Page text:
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Mechanical grape pruner aims to cut costs and grow jobs

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April 08, 1996 Share This!

Prosser, Wash. — When Roger Dellinger bought an overgrown concord grape vineyard in Prosser, he began looking for a better way to cut back excess growth so laborers could reach the grape buds more easily to prune them by hand. Hand pruning has been the standard for centuries, but Dellinger has developed a unique mechanical pruner that can save hours of labor and a lot of money.

When not working in his vineyard, Dellinger is a logistics manager for Battelle, a research and development firm that manages the Department of Energy's Pacific Northwest National Laboratory in Richland, Wash. Some of the laboratory's technological know-how may have rubbed off on Dellinger, who invented his pruner, called the Vinemaster, with features such as a quilled drum to pull lateral branches away from the plant and two sets of circular cutters that remove excess buds with a very clean cut -- just like hand pruning.

Dellinger estimates that he will save about 80 percent of pruning costs or $130 per acre using the Vinemaster in his vineyard and expects that other growers could achieve significant savings as well. In addition, the Vinemaster can prune an acre of grapevines at least twice as fast as a hand pruner. The Vinemaster can be custom-mounted to most farm tractors. Dellinger has applied for a patent on his machine.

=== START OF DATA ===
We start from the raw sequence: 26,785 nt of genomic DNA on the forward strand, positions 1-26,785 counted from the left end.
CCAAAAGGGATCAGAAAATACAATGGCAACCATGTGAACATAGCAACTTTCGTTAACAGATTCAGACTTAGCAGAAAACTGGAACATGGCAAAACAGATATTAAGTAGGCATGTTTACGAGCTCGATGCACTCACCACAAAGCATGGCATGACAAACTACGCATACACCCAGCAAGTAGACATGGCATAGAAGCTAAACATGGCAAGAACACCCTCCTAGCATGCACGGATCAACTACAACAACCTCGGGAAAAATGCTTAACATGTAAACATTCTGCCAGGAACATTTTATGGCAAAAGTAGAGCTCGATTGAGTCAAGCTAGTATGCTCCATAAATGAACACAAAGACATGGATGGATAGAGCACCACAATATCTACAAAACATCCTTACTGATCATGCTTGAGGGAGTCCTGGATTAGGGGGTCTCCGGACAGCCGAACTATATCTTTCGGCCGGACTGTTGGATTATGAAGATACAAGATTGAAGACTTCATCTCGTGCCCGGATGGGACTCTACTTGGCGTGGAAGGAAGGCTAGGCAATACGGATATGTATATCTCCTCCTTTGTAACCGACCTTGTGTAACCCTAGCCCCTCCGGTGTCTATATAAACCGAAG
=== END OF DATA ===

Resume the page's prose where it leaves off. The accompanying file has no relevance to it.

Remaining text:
"Some growers believe that hand pruning produces superior grapes, but labor costs and associated paperwork are making more and more vineyard owners take a look at mechanical pruning," says Dellinger. "I think they're finding that mechanical pruning produces grapes that are just as competitive in quality as hand pruning methods."

A study being conducted by the Washington State University Agricultural Station in Prosser is producing the same results. Eight years into a 10-year study, it appears that mechanical pruning is as effective as hand pruning without lowering yields.

The university's marketing class also conducted a market study for Dellinger's company, Valley Vine Machine Company, in which 78 percent of growers responding to a survey indicated a need for a mechanical pruner.

The study was produced with grant money provided by Dellinger's employer, Pacific Northwest, as part of its entrepreneurial program. Pacific Northwest, like other DOE facilities at the Hanford Site near Richland, has had large-scale lay-offs recently and is committed to helping diversify the local economy by supporting employees who want to start their own businesses. Employees are granted leaves of absence, continuation of insurance benefits, access to patented laboratory technology and technical assistance.

The Vinemaster prototype was built with products and services purchased from local industrial companies. Dellinger hopes to create a local manufacturing base for his product, which would offer further employment opportunities.

Dellinger is taking orders for his Vinemaster for the 1996-1997 pruning season and intends to develop a mechanical pruner for wine grapes as well. If he has his way, hand pruned grapes could go the way of manually harvested potatoes and cows milked by hand.

For sales or other information, contact Valley Vine Machine Company at (509) 786-6711.


Tags: Operations, Facilities

PNNL LogoPacific Northwest National Laboratory draws on signature capabilities in chemistry, earth sciences, and data analytics to advance scientific discovery and create solutions to the nation's toughest challenges in energy resiliency and national security. Founded in 1965, PNNL is operated by Battelle for the U.S. Department of Energy's Office of Science. DOE's Office of Science is the single largest supporter of basic research in the physical sciences in the United States and is working to address some of the most pressing challenges of our time. For more information, visit PNNL's News Center. Follow us on Facebook, Instagram, LinkedIn and Twitter.

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